Music Industry News Network [10-30-2008] Enters 8th Year As The Main Source Of Lyric News


What is it about song lyrics? For 9 years now, Michael Leahy has been watching the lyric scene, the people that write them and “the trouble they make” as he puts it. “Song lyrics are an endless source of news, amusement and debate,” he notes. “They have the power to move, inspire and seriously irritate people.”

The enduring popularity of song lyrics is easy to track. The term “song lyrics” often ranks in the top 10 search results on the web. Lyric music sites are also amongst the most popular. But Leahy questions their usefulness. “They were originally set up by people just pasting their lyrics into the sites,” he says. “And most have not grown beyond this basic function.”

It’s practically impossible to find out who wrote the words, for example. Just recently, ‘You Raise me Up’ achieved Million-Air status from the American rights organization BMI for having being played one million times. It has been recorded by Celtic Woman, Westlife and most recently Josh Groban. “If you visit the lyric sites, you’d believe that Groban wrote the song, rather than Brendan Graham and Rolf Lovland. It’s amazing that these sites don’t even credit the writers. Imagine a site devoted to guitar solos that forgets to mention who plays the guitar!”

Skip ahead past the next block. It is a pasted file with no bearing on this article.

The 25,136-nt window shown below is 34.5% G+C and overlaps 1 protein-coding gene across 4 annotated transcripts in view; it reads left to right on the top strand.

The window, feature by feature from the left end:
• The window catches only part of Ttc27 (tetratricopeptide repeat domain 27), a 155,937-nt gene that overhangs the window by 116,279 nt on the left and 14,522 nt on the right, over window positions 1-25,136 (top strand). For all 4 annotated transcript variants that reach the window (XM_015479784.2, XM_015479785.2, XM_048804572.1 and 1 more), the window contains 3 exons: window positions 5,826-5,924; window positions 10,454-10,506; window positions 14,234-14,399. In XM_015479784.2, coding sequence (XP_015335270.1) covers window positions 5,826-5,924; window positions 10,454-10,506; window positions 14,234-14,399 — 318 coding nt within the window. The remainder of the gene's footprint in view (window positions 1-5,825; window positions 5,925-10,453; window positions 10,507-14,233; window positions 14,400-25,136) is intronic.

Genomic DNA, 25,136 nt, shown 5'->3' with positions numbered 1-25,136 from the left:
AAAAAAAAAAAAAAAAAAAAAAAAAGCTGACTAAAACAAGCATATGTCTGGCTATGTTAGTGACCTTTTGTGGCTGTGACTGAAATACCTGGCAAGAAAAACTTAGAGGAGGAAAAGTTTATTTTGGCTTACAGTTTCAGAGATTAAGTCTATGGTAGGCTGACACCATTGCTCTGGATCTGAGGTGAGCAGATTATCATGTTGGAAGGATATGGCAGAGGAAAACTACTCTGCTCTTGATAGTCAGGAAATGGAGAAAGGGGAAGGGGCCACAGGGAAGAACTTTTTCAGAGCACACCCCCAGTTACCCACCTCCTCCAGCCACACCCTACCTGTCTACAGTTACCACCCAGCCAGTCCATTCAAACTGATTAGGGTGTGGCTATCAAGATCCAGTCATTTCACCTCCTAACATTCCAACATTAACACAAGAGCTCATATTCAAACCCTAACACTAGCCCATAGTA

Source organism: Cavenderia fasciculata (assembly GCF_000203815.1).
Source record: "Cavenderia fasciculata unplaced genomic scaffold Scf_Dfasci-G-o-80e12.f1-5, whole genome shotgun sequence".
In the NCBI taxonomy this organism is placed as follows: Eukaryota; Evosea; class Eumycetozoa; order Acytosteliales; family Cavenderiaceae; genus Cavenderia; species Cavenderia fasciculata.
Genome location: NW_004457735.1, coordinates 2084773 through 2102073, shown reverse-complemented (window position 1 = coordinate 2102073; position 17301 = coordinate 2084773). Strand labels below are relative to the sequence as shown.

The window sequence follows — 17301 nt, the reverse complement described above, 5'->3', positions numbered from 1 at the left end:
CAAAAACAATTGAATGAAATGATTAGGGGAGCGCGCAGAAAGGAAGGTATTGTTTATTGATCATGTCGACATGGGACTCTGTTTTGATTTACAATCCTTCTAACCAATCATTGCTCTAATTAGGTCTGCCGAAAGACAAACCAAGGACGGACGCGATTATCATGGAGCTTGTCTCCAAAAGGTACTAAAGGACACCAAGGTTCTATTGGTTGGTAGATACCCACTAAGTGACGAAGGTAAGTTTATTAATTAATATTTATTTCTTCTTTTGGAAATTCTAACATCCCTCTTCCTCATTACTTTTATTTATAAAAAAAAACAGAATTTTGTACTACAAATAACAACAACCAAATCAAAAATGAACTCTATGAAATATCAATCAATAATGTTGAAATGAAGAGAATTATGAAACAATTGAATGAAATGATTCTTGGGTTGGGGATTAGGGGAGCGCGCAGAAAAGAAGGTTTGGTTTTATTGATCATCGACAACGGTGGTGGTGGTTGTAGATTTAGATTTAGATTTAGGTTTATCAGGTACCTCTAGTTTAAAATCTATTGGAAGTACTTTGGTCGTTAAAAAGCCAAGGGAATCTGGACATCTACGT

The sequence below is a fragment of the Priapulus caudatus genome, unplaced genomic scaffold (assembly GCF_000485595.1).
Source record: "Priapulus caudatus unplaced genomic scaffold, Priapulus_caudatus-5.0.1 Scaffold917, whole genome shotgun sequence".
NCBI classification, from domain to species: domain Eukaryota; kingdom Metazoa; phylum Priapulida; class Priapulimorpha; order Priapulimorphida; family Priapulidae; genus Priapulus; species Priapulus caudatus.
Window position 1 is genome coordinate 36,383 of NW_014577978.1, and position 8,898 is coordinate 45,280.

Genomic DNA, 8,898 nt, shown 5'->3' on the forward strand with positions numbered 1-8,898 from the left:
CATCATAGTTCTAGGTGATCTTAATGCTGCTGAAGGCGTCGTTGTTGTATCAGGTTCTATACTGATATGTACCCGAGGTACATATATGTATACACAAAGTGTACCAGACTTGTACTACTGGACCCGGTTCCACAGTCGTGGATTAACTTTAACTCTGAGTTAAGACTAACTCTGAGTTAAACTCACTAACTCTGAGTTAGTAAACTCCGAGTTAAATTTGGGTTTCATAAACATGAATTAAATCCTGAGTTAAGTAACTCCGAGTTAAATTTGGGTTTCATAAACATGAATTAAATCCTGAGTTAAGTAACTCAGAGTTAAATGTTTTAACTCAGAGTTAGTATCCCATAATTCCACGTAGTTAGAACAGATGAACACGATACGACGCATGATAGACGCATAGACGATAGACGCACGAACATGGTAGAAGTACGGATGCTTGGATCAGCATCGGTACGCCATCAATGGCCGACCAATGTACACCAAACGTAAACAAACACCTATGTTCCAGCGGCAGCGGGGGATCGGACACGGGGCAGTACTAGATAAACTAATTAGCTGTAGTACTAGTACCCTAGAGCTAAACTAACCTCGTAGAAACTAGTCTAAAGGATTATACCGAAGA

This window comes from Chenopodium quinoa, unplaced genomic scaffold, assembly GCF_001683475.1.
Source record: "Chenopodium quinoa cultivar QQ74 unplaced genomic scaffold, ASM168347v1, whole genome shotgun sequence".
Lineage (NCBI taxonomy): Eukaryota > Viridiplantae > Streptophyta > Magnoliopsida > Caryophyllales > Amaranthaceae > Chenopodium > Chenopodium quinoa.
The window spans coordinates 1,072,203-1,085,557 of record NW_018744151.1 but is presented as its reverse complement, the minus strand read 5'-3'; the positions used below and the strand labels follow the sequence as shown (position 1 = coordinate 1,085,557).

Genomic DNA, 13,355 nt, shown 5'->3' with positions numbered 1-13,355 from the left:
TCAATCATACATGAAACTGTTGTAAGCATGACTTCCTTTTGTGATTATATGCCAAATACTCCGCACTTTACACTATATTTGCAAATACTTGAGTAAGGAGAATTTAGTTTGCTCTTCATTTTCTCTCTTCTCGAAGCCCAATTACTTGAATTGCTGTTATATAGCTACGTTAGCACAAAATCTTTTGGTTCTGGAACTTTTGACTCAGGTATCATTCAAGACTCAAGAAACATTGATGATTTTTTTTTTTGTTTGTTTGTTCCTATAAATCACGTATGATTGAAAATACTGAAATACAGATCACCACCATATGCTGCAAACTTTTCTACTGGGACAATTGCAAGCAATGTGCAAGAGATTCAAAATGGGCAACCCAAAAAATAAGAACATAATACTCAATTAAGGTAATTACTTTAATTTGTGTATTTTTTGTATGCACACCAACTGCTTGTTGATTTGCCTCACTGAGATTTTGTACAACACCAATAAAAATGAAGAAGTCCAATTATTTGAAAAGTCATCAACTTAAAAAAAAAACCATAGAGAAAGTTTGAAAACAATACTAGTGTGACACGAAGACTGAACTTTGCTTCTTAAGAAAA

The recent trend towards licensing lyrics is a good one, as it provides more accurate information about the writers and publishers and finally provides a little revenue for the people that wrote the words.

Other surprising places where lyrics turn up are in anthems. Britain’s “God Save the Queen” has a sixth verse that is never played, as it basically thanks the Queen for quashing the Scots.

Florida recently had a heated debate about their state song, “Swanee River” – written by someone that had never seen the river and changed the name to suit his meter! Post-fascist Spain avoided any possible trouble by not having lyrics at all, which is why Spanish football teams look so quiet before matches.

Then there is the question of their value. In a recent auction, some handwritten lyrics of Jacques Brel fetched $170,000. Lyrics by Lennon/McCartney and others are other regular money-spinners.

Leahy, who had a number of hits in the nineties with 2 Unlimited and CB Milton, sees lyrics as a fundamental part of a song’s success. “The tracks that really last, the ones with legs, are nearly all songs with great melodies – and unforgettable lyrics,” he says. “It’s the difference between something you whistle and something you play at your wedding - or funeral!”

When words hit the headlines, probably the only news site dedicated entirely to song lyrics, covers them.


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